September 2016: Annals of Physical and Rehabilitation Medicine
Siham Zahi, Laila Mahir, Soumia Meftah, Fatima Lmidmani, Abdellatif El Fatimi
OBJECTIVE: Premature aging syndromes are very rare and most often hereditary. Initially purely descriptive entities, these syndromes are now much better understood genetically and pathophysiologically and can now be classified according to the mechanisms involved. They often manifest as a pigmented skin dry, atrophic and sclerotic. There is no treatment for these conditions apart from that of their complications (frequent ulceration). OBSERVATIONS: Forty-five years of patient follow-up in dermatology for premature aging syndrome, addressed in our service for podiatric care...
September 2016: Annals of Physical and Rehabilitation Medicine
Marie Lumeau, Mathieu Lempereur, Emmanuel Sonnet, Olivier Remy Neris
OBJECTIVE: Distal sensorimotor polyneuropathy (DPN) is a leading risk factor of developing ulcer, including increased pressures at the forefoot. The rocker sole shoes are prescribed to decrease pressures but could induce instability [1]. The aim of this study was to compare the postural stability between normal shoes (NS) and rocker sole shoes (RSS) in patients with type 2 diabetes and DPN. MATERIAL/PATIENTS AND METHODS: In this preliminary, randomized, controlled study, NS and RSS were compared during static standing and gait...
September 2016: Annals of Physical and Rehabilitation Medicine
Marion Prigent, Sylvain Brochard, Mathias Thepaut, Christian Lefèvre, Dominique Le Nen, Thierry Cornic, Marie-Thérèse Cariou, Catherine Le Rouzic, Phlippe Le Moine, Christelle Pons, Laetitia Houx
OBJECTIVE: Traumatic lower limb amputation is rare in pediatric population, and surgeons always try limb salvage. But rarely, later amputation occurred when the traumatic limb is painful. It is a difficult and irreversible decision needed a multidisciplinary approach. We report how we managed a programmed trans-tibial amputation on 13-years-old boy, 20 months after a foot trauma. OBSERVATIONS: Our patient is an adolescent victim of a left foot crash. The first checkup showed a degloving injury, dislocation of the interphalangeal joints and of all toes...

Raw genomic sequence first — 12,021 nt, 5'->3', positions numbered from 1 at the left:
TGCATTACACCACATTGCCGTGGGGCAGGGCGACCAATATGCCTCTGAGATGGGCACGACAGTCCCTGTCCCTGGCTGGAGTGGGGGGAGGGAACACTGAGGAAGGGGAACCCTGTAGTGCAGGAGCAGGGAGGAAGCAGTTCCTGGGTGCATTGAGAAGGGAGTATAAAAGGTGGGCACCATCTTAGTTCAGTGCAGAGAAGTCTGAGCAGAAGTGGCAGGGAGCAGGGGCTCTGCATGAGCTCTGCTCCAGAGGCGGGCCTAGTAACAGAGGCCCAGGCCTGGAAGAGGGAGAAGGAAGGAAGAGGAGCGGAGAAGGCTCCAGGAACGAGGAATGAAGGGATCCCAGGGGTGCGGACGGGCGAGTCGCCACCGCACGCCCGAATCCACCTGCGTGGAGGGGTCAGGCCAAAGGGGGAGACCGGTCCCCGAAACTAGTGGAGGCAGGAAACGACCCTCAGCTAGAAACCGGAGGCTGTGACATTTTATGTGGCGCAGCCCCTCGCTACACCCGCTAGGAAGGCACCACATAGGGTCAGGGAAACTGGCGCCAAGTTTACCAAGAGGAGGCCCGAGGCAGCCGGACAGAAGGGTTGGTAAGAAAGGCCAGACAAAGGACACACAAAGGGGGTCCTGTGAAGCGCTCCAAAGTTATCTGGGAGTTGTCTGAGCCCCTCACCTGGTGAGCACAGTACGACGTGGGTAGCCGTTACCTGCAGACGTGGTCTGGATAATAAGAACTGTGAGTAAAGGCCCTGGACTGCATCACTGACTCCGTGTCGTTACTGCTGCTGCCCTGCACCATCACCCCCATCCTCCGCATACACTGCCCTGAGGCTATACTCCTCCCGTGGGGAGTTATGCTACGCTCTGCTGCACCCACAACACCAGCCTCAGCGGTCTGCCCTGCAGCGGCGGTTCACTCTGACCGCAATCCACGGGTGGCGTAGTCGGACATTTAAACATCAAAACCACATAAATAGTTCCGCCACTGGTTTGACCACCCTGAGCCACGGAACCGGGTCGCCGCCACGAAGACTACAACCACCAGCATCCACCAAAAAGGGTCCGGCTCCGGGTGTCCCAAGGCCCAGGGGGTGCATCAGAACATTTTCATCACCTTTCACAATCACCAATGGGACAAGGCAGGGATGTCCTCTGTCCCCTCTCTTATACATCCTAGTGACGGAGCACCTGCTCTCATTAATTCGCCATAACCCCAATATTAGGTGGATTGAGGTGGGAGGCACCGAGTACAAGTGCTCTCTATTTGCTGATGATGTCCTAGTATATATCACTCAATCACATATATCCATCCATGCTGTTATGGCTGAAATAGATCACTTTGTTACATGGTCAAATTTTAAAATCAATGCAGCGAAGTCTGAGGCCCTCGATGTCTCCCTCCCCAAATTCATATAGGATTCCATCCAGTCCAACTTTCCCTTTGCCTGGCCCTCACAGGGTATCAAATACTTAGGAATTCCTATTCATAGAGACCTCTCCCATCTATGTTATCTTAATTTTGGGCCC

September 2016: Annals of Physical and Rehabilitation Medicine
Kenate Bekele, Kebede Deribe, Tsige Amberbir, Geleta Tadele, Gail Davey, Abdi Samuel
OBJECTIVE: Podoconiosis is a neglected tropical disease characterised by a slowly progressive swelling of the foot and lower leg. It is prevalent among subsistence barefoot farmers who live and work in highland areas of the tropics. This study was conducted in Wayu Tuka 'woreda' (district), western Ethiopia to determine the prevalence of podoconiosis and assess factors associated with acute adenolymphangitis (ALA) episodes. METHODS AND ANALYSIS: A two phase, community-based cross-sectional study was conducted between January and March 2015...
2016: BMJ Open
Paolo Caravaggi, Alessia Giangrande, Giada Lullini, Giuseppe Padula, Lisa Berti, Alberto Leardini
Health and safety regulations in many countries require workers at risk to wear safety shoes in a factory environment. These shoes are often heavy, rigid, and uncomfortable. Wearing safety shoes daily leads to foot problems, discomfort and fatigue, resulting also in the loss of numerous working days. Currently, knowledge of the biomechanical effects of insoles in safety shoes, during working activities, is very limited. Seventeen workers from a metalworking factory were selected and clinically examined for any foot conditions...
September 11, 2016: Gait & Posture
Laura E Sansosti, Zinnia M Rocha, Matthew W Lawrence, Andrew J Meyr
INTRODUCTION AND OBJECTIVES: Immobilization devices such as surgical shoes and walking boots are commonly prescribed by podiatric physicians in the treatment of a variety of lower extremity pathologies and during the post-operative recovery period, but may have the potential to affect a patient’s ability to maintain a safe level of control over the accelerator and brake pedals while operating an automobile. The objective of this investigation was to assess driving outcomes in a group of healthy participants under variable foot wear conditions...
September 2016: Journal of the American Podiatric Medical Association